It’s up to substitute bridesmaid and kind-of, sort-of detective Francine “Francy” Droo (and her awkward friend Katie) to figure out whodunit, before the wedding bells can ring. Was it the groom? The priest? The butler? (There is no butler, but still…)

Solve challenging puzzles! Question suspects! Make your accusation, and find the missing mom. There’s a mystery to solve!

Did You Fix the Squigglies?

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Early in my career as an indie game developer, I offered proofreading services pro bono to a couple of cool-looking AGS games. (I’m not going to say what they were or link to them here, because I’m about to say bad things about them.) I was hungry to get my name in a few credits so I could show paying projects that I can be useful, and both games were happy to take me on.

My critical mistake here was that I left it at that. “Do you need any proofreading?” “Oh yes, proofreading would be nice! We love proofreading!” I didn’t talk with them about what they actually wanted out of a proofreader or what kinds of changes they were comfortable making at this point in their development cycles; instead, I just started making all the changes I thought their games needed.

…Which, it turned out, was a lot. Like way a lot.

The first project decided not to use any of my edits, because (this was the reason they gave me) they were afraid that proper grammar would make their game sound too stuffy or formal. The second game couldn’t figure out an easy way to implement all my edits, so they decided to just throw them out, instead. (Although, not before adding my name to the game’s credits. They couldn’t find an easy way to take that out, either; it’s still there.) Both projects left not just weird stylistic issues in their games, but actual, glaring-ass typos, and then just released the games like that.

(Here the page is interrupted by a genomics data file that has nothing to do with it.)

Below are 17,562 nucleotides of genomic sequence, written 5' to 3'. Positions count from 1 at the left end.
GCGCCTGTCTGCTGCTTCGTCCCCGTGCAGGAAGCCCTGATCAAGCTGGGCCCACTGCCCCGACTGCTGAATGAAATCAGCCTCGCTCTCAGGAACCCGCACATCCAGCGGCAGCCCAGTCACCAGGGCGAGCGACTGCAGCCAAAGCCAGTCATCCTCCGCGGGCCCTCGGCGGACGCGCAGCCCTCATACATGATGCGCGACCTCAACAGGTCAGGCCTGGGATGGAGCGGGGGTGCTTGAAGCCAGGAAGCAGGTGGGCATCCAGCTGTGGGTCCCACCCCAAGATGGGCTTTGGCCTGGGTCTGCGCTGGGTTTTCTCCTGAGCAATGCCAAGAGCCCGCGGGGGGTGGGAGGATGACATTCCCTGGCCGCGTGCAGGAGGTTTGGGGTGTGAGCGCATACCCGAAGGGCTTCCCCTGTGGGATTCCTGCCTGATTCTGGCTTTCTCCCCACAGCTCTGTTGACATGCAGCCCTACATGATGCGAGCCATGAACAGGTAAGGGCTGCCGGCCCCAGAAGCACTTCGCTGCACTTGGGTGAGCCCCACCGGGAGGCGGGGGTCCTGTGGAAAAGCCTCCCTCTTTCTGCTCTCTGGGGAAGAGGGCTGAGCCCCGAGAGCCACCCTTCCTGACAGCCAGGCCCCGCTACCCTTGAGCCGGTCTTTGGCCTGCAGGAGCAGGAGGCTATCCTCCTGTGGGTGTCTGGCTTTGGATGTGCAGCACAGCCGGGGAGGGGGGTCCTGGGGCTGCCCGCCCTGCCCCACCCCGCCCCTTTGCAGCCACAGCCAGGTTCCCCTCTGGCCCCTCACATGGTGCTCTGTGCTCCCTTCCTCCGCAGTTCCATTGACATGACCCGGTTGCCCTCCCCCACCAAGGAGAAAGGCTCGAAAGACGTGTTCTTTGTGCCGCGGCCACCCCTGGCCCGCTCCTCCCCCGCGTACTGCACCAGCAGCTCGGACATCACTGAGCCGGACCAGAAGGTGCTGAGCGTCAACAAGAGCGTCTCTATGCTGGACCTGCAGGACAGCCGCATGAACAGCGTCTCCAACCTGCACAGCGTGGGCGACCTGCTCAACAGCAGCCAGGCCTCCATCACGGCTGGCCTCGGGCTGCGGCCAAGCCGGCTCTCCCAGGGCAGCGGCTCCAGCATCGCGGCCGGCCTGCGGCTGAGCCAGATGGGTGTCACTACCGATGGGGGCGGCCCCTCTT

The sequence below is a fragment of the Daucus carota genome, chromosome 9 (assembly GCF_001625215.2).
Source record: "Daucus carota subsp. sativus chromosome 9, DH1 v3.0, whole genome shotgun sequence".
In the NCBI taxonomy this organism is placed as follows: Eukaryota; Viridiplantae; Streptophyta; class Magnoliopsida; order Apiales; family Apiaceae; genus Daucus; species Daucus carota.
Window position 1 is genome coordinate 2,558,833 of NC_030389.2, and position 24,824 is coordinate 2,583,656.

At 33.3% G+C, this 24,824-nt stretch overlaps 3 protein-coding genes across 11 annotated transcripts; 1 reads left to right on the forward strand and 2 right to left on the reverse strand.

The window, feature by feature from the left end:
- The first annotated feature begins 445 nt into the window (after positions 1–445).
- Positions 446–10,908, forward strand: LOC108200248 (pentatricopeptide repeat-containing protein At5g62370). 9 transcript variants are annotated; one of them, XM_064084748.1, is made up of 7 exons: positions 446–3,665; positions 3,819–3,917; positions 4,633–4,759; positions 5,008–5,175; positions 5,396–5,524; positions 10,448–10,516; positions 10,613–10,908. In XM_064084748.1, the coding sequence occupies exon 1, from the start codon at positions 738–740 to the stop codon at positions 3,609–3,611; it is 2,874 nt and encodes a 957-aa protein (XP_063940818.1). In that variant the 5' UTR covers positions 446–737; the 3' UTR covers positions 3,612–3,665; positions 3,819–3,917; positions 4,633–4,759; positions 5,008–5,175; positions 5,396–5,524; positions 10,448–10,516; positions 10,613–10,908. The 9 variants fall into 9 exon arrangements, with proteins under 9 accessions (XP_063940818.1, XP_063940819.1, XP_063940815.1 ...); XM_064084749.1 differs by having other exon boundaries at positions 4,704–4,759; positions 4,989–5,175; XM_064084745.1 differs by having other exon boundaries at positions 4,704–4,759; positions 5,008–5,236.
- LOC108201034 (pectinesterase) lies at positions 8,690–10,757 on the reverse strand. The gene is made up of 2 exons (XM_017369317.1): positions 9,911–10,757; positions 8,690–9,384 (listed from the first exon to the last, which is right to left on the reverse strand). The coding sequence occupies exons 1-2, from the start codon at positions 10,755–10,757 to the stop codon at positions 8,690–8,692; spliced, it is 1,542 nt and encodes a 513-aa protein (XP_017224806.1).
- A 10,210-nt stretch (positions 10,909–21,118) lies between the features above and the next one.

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A Great Problem to Have

Phew *pant-pant, pant-pant* I… *pant-pant* working… *pant*  a lot… *pant-pant, pant-pant* videogames… *pant-pant* LATELY!!

So yeah, things have been busy around here! Like I mentioned in my last post, though, being busy because you have a bunch of cool projects you’re working on is a great problem to have.

I’ve already talked about some of the more exciting things that have been happening lately, buuuuut- (more…)

WAIT, WHAT

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Whoaaaaaa! testgame’s headed to Steam! Friggin’ testgame! The point-and-click adventure game that started out as an AIM conversation between me and my now-wife; the game that’s been with us through undergrad, post-grad, jobs in the real world, our wedding and honeymoon, moves through like six different states, between the two of us… This weird little thing that’s been in the background of our lives for the entirety of our adult lives is actually going to be released on the big-boy digital distribution platform. Incredible.

I do owe you guys an update about all the other stuff I’ve been working on, at some point: lots of neat new beta-testing projects; lots of proofreading (including an exciting new game from Daedalic! that I’m probably not supposed to be talking about); new visual novelettes; collaborations with Michael Gray and Christian Porter, two of my buddies from GameCola… It’s a happy problem to have that I’ve got so much to do that I don’t have time to talk about it in any real depth. Not yet, anyway.

But man. testgame (or, The Beard in the Mirror, its full and proper name) is heading to Steam, AND I saw a raccoon today. Holy crap, I can’t even.